- iRecord, as mentioned in this space previously;
- iSquint, the iPod converter which also does a serviceable job converting for Apple TV; and last but not least
- MPEG Streamclip, an absolutely essential editor for MPEG-TS files.
All three of these items are absolutely free. For best results, especially if you want to edit out commercials, you should also buy Apple's MPEG2 player component for QuickTime, which is $20. But if you're fine with fast-forwarding, à la TiVo, you can do it all for free. Read on...
First off, you need a compatible HD cable box. I have the Motorola DCT-2600, the standard non-DVR digital box from Comcast. If your cable box has a FireWire output, it'll probably work.
Set up your recording in iRecord's intuitive interface. For me, I was taping Bones (a guilty pleasure my wife and I share; I like Emily Deschanel, she likes David Boreanaz). Fox is a 720p network. If you're taping on ABC or Fox, no scaling is needed; any other network broadcasts at 1080i, so you'll lose some resolution, as the Apple TV doesn't play 1080. In any case, I set the machine to record on Wednesday from 7:59 to 9:00 P.M. 8 to 9 would have been fine, too, as it turned out. (Needless to say, you'll have the computer connected to the box via FireWire at the appropriate time.)
Once the recording is finished, open MPEG Streamclip. If you haven't already, go to the Preferences window and check the box marked "Fix streams with data breaks." This is absolutely essential to make sure the audio and video sync up throughout the stream. Now open the MPEG-TS file you just recorded. It may tell you the file is not legal; hit "Open Anyway."
Now, if you don't have the Quicktime MPEG2 component, you'll get a warning and a play bar will appear, but no picture. No worries. Choose "Convert to MPEG..." from the File menu. You're transforming it from a transport stream to a picture stream (like those used on DVDs) but with no loss of resolution. You need to do this conversion so the aforementioned "Fix streams with data breaks" will apply to the new stream. You could just as easily convert it to a new TS stream as well.
When you've got the new picture stream done, open iSquint and drag the new file to the iSquint conversion list. Select "Optimize for TV" and "H.264 encoding," then hit the Advanced button. Now, enter a resolution of 1280 x 720, a data rate of 4500 (or so... in my experience you could go down to 2000 and still have it look OK), and a frame rate--this is important--of 23.976. If you put in a straight 24, you can get judder, since the original stream is running at 59.94 FPS. You should also choose an audio bitrate of 160 or less. Hit Start. Several cups of coffee later, you'll have an .mp4 file suitable for dropping into iTunes and syncing to your Apple TV! (If you have Quicktime Pro, you can open the .mp4 file in Quicktime, edit out the commercials, and save the result as a self-contained movie; the .mov will also play on the Apple TV.)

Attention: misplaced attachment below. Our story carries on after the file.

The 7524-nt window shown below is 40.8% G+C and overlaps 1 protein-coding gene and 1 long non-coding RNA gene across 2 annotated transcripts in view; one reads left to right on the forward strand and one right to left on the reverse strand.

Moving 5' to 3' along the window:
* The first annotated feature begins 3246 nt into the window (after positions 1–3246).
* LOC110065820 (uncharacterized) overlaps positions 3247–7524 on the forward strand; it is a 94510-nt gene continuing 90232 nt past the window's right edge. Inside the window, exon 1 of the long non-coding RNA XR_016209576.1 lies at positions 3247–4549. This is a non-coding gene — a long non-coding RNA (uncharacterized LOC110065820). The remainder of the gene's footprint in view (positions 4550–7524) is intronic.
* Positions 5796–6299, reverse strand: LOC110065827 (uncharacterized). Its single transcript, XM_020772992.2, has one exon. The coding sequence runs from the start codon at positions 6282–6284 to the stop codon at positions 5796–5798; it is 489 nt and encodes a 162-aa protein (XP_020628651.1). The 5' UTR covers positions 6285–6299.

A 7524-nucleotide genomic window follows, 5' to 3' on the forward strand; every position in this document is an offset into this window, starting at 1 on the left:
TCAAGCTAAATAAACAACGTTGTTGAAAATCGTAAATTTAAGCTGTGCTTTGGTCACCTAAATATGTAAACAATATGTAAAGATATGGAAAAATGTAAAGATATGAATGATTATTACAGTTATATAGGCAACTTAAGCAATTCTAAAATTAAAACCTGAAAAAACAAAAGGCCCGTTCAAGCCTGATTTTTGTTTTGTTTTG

If you have the MPEG2 component, you can take iSquint out of the equation entirely. Open the first file (the MPEG-TS you recorded with iRecord) in MPEG Streamclip and edit it directly. MPEG Streamclip uses an in-point, out-point system for its edits; see the in-program help for details. Pay special attention to where the MPEG2 keyframes are; you can use the Go To Keyframe command in the Edit menu liberally. (MPEG Streamclip will choose appropriate cut points for you if you don't do this, but I prefer to have the control.) Then, instead of choosing Convert to MPEG, you can choose Export to MPEG-4 to convert directly. Again, you need to make sure "Fix streams with data breaks" is ON in Preferences, otherwise you're doing absolutely no good.
The bit rate, frame rate, audio bit rate, etc. settings are similar to iSquint. Just be sure you choose the 720p scaling if you've recorded a 1080i stream. I haven't done a 1080i stream yet, so YMMV. In particular, I'm not sure whether the frame-rate would still be 23.976. But I think so. You may also want to choose "de-interlace" for a 1080i file.
Be warned, MPEG Streamclip takes a lot longer to export than iSquint. On the other hand, the second process takes up a lot less disk space.
I realize, with my teeny weeny readership, most of you are probably scratching your head and saying "whaaa?" But if this helped, or if you have any questions or corrections, please do leave a comment in this post.
Edit: after writing most of this, I finished the Bones export. After about a half-hour, judder appears in the stream, as though the exported frame rate is not quite synched with the original frame rate. Perhaps 23.976 is not the magic number after all. Working...